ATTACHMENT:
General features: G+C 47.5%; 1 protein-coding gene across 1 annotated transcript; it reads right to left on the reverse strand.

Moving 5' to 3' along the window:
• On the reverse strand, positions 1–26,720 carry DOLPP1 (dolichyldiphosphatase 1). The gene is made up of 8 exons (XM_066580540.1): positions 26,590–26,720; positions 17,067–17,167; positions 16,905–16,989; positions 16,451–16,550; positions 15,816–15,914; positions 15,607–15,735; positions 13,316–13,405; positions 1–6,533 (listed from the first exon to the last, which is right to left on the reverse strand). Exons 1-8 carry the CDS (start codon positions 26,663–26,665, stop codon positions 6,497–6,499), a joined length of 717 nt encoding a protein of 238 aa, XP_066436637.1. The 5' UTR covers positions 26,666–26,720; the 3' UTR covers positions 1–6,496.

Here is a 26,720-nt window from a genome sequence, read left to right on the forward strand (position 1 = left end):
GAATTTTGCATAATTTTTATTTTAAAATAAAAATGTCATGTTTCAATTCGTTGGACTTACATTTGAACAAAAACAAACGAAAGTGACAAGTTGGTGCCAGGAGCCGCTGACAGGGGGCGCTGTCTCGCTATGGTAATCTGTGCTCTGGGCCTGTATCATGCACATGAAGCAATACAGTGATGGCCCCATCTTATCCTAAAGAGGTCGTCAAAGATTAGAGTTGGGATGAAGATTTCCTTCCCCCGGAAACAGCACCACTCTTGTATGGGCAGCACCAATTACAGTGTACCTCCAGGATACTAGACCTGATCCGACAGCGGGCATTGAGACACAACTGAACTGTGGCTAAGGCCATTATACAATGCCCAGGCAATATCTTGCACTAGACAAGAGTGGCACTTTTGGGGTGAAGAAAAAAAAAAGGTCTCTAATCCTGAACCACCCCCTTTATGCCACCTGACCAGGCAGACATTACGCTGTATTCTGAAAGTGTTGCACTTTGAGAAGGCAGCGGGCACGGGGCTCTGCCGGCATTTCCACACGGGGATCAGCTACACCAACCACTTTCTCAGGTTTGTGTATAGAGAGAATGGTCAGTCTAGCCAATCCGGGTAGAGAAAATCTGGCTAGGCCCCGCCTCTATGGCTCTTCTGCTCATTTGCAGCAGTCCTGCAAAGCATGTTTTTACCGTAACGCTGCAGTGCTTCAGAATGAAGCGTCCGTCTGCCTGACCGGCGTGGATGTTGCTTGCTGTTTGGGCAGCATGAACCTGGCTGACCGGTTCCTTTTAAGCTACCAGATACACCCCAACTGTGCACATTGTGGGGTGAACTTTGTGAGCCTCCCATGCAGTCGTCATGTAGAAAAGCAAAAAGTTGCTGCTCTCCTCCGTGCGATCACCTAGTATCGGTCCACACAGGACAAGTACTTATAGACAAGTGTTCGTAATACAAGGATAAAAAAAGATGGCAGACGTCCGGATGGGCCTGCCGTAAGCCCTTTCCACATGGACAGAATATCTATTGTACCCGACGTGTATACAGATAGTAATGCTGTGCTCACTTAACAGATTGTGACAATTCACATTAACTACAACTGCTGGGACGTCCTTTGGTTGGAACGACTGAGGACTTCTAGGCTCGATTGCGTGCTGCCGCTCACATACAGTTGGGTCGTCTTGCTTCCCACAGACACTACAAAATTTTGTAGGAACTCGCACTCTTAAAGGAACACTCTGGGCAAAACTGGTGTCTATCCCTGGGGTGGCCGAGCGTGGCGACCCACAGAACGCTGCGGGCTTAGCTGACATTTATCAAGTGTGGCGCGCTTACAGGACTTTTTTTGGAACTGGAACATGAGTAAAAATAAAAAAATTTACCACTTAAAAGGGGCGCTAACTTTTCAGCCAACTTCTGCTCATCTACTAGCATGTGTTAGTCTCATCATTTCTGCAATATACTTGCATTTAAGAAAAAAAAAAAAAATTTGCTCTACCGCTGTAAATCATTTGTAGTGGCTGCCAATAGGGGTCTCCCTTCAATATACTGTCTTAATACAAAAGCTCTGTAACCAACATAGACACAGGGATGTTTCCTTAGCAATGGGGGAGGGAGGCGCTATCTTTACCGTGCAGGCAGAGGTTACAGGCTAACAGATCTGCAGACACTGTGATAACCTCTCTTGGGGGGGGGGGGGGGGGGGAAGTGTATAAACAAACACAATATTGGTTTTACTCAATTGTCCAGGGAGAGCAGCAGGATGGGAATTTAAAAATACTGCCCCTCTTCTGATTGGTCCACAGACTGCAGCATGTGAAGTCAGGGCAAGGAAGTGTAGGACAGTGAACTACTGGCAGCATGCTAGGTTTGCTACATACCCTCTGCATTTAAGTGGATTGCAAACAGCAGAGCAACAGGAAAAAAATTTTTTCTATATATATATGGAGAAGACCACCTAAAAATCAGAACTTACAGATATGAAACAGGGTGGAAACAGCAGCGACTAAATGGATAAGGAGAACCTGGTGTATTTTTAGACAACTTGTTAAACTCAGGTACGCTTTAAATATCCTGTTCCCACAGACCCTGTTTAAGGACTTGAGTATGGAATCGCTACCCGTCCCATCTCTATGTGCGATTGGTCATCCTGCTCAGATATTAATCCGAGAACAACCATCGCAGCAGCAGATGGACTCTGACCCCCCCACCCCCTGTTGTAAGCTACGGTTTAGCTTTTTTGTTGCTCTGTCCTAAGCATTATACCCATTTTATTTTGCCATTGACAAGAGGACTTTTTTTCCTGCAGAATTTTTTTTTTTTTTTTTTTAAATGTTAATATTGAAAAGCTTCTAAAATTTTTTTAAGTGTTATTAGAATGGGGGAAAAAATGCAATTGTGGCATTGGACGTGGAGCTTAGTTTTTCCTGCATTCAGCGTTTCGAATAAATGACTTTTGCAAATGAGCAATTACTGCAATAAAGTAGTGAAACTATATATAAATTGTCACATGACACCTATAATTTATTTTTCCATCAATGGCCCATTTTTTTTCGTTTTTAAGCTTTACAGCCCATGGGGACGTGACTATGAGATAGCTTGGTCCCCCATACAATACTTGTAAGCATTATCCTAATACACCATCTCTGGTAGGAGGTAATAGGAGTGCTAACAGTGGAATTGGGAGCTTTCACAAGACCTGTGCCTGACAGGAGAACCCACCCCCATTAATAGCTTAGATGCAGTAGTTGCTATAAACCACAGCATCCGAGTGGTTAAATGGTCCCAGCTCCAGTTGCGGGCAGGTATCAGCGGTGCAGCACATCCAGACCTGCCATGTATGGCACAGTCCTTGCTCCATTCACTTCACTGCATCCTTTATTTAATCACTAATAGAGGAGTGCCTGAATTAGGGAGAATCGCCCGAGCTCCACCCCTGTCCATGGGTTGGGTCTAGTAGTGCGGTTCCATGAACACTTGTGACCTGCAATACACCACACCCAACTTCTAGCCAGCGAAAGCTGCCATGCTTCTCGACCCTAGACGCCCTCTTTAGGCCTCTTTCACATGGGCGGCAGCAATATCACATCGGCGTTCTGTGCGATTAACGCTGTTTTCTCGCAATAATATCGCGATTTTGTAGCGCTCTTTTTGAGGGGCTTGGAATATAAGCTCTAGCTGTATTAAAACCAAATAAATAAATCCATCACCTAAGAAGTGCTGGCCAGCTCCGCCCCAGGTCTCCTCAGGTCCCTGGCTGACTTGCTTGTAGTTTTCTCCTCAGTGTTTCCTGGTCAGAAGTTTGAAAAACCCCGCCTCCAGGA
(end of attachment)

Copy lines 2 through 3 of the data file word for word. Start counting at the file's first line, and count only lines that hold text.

Moving 5' to 3' along the window:
• On the reverse strand, positions 1–26,720 carry DOLPP1 (dolichyldiphosphatase 1). The gene is made up of 8 exons (XM_066580540.1): positions 26,590–26,720; positions 17,067–17,167; positions 16,905–16,989; positions 16,451–16,550; positions 15,816–15,914; positions 15,607–15,735; positions 13,316–13,405; positions 1–6,533 (listed from the first exon to the last, which is right to left on the reverse strand). Exons 1-8 carry the CDS (start codon positions 26,663–26,665, stop codon positions 6,497–6,499), a joined length of 717 nt encoding a protein of 238 aa, XP_066436637.1. The 5' UTR covers positions 26,666–26,720; the 3' UTR covers positions 1–6,496.